Each district court has a Clerk’s Office which handles the administrative operations of the court. The Clerk’s Office for the Southern District of Iowa (Central Division) is located at 123 East Walnut, Des Moines, Iowa, 50309. The duties of the Clerk’s Office include maintaining the records and dockets of the court, administering the jury system, providing interpreters and court reporters, preparing budgetary and spending plans, sending official court notices and summons, providing human resources services, creating and maintaining the court’s Information Technology (IT) systems, and transmitting to the U.S. Treasury all fees and fines collected.
Clerk of Court
The Clerk of Court is a non-judicial officer appointed by the district court that manages the administrative operations of the court. The Clerk’s duties include, but are not limited to, processing documents, recruiting and managing staff, managing the summoning of jurors, records management, and managing the human resource, IT, budgeting, and financial needs of the court.
Court reporters are responsible for transcribing all court proceedings into written form. Court reporters use machine shorthand or voice writing equipment to create and file transcripts of depositions, trials, and other court proceedings, when requested.
Courtroom deputies work with judges to help manage court proceedings and caseloads. Their duties include serving as courtroom managers, attending and recording courtroom proceedings, responding to public inquiries concerning court proceedings, scheduling court reporters and interpreters, and a variety of administrative duties that include maintaining deadlines, processing orders, and filing documents.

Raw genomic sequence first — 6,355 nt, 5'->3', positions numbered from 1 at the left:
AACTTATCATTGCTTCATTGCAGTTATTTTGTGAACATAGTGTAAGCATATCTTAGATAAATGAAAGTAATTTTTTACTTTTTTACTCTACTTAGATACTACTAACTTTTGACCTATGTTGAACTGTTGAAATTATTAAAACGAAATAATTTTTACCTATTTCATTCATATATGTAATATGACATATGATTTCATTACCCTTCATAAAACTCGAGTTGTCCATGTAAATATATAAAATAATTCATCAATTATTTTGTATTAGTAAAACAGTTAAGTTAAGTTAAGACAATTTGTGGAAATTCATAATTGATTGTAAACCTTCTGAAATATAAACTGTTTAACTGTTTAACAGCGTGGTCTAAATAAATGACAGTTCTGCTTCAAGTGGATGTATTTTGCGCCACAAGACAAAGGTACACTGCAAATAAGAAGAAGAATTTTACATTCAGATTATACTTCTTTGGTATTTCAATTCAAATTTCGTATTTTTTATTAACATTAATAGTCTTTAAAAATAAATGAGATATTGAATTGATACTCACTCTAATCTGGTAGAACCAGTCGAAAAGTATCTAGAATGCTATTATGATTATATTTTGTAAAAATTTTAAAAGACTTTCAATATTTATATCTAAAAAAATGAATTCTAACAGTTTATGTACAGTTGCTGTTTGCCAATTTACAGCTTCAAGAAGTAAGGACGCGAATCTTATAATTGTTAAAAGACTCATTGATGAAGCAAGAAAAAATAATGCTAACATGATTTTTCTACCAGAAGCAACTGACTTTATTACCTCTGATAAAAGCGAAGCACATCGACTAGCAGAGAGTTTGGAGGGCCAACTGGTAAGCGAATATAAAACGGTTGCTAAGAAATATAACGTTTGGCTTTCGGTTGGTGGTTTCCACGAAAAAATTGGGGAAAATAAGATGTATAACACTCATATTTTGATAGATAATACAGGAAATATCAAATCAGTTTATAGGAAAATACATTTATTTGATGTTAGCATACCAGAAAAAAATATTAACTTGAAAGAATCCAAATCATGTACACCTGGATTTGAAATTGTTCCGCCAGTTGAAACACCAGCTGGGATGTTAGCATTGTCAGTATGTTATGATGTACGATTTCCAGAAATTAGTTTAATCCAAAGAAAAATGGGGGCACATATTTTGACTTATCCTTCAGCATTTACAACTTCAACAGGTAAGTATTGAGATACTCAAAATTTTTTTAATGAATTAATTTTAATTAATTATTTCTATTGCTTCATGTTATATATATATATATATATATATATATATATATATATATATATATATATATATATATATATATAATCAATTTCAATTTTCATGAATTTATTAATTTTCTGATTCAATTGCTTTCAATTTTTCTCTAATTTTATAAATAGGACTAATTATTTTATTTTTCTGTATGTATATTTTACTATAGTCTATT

Office operations include intake, docketing, quality assurance, responding to public inquiries, and record-keeping. Deputy clerks are responsible for entering or reviewing all pleadings in the court’s docket. Records clerks store and maintain the official records of the court, which ensures the responsible management and proper functioning of the court.
The finance department of the Clerk’s Office ensures the financial accountability of the court. The court’s budget allotment is established by the Administrative Office of the U.S. Courts in Washington, D.C. The financial administrator is responsible for the budget, cash receipts, cash disbursements, and criminal debt. Cash receipts include filing fees and restitution. Cash disbursements mainly go towards salaries and supplies. Criminal debt refers to the distribution of fine and restitution payments to victims. The financial administrator ensures that all funds are accounted for and properly distributed.
Human Resources (HR) handles employee recruitment and management. HR deals with benefits, payroll, training, personnel actions, and performance management for all court employees. HR also organizes Constitution Day, where court personnel teach local high school students about the federal courts and other community outreach efforts such group tours and educational programs.
Procurement, Space and Facilities